New Pentagon R&E Chief Gung-Ho About Directed Energy
Photo: Defense Dept.
The Defense Department’s new undersecretary for research and engineering wants to put renewed emphasis on several types of directed energy weapons as the United States seeks to stay ahead of peer competitors.
Michael Griffin, who was installed in his position just a few weeks ago, worked on these technologies earlier in his career including when he was part of the strategic defense initiative during the Cold War. SDI envisioned using space-based lasers and other capabilities to shoot down enemy intercontinental ballistic missiles.
Reenergizing directed energy efforts is a top priority, Griffin said. However, he isn’t just interested in “big lasers.”
“In the heyday of directed energy we were working on high-power microwaves, we were working on several flavors of lasers … and we were working on neutral particle beam weapons,” he noted March 21 during a speech at the annual Directed Energy Summit in Washington, D.C., which was hosted by Booz Allen Hamilton and the Center for Strategic and Budgetary Assessments.
Each of these capabilities has its own advantages and disadvantages, he said. For example, high-power microwaves can effect an electronic kill. These systems and neutral particle beams have the advantage of being non-attributable and they don’t leave behind debris, he said.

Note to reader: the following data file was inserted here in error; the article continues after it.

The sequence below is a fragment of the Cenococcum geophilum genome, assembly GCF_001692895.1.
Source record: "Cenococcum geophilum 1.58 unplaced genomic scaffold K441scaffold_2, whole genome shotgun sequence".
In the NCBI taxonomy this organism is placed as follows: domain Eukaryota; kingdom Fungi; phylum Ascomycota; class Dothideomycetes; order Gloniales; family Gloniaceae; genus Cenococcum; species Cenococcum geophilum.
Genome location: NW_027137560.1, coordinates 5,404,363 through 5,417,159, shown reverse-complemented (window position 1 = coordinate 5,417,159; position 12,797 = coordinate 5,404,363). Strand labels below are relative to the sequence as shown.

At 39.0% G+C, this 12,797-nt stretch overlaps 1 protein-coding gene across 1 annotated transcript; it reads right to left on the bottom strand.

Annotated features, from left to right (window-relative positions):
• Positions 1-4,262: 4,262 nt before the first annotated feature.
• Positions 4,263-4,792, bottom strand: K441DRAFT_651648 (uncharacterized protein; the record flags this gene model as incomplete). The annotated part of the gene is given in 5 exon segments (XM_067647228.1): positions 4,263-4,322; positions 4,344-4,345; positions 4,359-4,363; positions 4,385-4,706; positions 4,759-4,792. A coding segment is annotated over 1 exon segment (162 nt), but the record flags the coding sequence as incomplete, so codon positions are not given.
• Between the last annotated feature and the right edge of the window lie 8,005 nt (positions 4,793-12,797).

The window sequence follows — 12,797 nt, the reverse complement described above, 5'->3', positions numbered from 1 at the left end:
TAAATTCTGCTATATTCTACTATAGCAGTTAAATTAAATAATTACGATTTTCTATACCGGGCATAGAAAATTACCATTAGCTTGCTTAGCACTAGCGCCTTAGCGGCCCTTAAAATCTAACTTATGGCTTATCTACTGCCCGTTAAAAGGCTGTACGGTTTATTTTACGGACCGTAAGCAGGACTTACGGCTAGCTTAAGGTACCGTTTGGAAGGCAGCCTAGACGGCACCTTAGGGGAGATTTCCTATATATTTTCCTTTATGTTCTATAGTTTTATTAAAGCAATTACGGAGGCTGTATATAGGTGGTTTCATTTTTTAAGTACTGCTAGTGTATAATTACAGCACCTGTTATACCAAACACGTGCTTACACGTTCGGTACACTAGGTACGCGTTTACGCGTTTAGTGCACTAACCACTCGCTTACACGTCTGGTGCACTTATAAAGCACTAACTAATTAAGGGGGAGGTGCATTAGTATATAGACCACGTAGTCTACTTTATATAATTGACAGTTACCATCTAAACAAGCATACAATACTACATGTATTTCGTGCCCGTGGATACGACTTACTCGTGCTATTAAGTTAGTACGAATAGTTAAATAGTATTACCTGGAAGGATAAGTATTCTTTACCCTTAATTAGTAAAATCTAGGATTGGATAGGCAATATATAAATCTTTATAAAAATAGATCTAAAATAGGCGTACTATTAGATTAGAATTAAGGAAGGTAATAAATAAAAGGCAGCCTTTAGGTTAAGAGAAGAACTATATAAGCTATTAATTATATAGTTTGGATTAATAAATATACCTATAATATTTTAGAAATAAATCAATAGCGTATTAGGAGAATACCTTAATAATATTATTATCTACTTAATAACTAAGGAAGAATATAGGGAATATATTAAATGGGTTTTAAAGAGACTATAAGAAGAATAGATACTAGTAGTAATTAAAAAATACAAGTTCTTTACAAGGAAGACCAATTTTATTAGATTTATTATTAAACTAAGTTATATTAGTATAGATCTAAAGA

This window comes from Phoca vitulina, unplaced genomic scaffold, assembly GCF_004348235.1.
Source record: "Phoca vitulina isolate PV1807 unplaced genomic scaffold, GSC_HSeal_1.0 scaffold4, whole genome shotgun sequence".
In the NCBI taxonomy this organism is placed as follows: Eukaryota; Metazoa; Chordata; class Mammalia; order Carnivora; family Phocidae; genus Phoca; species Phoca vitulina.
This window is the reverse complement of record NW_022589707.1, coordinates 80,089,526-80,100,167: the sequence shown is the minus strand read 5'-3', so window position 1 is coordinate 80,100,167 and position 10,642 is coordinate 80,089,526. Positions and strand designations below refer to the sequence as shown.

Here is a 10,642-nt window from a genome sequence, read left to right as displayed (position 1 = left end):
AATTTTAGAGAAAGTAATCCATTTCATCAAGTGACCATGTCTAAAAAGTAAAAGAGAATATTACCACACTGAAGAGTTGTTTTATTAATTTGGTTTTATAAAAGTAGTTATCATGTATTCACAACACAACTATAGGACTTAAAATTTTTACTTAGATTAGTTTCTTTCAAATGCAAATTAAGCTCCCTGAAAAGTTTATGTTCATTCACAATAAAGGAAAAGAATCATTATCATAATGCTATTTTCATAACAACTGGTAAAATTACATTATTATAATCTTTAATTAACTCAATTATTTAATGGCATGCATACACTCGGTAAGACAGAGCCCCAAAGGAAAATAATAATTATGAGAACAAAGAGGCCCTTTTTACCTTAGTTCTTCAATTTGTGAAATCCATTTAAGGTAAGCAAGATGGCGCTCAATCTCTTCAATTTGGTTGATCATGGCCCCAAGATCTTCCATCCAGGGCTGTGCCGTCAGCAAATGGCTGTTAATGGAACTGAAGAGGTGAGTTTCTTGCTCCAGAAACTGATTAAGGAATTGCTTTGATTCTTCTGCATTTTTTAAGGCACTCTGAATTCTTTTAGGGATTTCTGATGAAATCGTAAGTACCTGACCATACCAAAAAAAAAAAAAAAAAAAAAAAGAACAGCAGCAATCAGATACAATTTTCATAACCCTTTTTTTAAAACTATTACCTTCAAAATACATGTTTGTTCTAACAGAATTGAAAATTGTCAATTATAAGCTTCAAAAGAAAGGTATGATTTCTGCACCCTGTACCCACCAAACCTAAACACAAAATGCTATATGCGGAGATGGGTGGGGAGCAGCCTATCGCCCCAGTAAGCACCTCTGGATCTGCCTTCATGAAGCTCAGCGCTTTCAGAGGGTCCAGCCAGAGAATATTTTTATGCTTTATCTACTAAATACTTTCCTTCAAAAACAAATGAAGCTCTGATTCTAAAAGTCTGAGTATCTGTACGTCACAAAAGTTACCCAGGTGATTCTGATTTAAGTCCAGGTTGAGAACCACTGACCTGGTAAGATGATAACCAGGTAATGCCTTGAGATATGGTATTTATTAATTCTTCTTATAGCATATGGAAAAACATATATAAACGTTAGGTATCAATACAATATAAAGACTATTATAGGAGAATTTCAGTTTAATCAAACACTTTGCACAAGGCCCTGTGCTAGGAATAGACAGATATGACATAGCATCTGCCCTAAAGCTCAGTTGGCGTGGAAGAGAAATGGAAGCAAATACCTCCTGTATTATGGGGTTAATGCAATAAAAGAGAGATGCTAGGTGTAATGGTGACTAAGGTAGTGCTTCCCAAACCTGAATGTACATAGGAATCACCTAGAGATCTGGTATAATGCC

Interest in directed energy waned after the end of the Cold War. But as competition with China and Russia heats up again, there is growing support on Capitol Hill and elsewhere for investing in the technology, Griffin said. It is one of the high-tech capabilities mentioned in the 2018 national defense strategy, he noted.
Among these types of weapons, the most attention is often paid to high-power lasers.
“As we come out of the Slough of Despond in directed energy into an environment that is more welcoming of our contributions, we should not lose our way with some of the other technologies that were pioneered in the ‘80s and the early ‘90s and now stand available for renewed effort,” he said.
In his new capacity as undersecretary for research and engineering, Griffin said he will be “very welcoming of other approaches [to directed energy] that may not have had a lot of focus in recent years or recent decades.”
The R&E chief said he has already been approached by individuals advocating for large laser systems or other pet projects. However, many types of directed energy technologies show promise, and it would be unwise for the Defense Department to put all of its eggs in one basket and prematurely kill off research-and-development efforts, he added.
“I would not want to deploy the [budgetary] scythe too soon,” he said. “I would urge us to keep a lot of arrows in our quiver as we go forward figuring out how we’re going to translate directed energy technologies into warfighting systems that are going to defend this country and our allies.”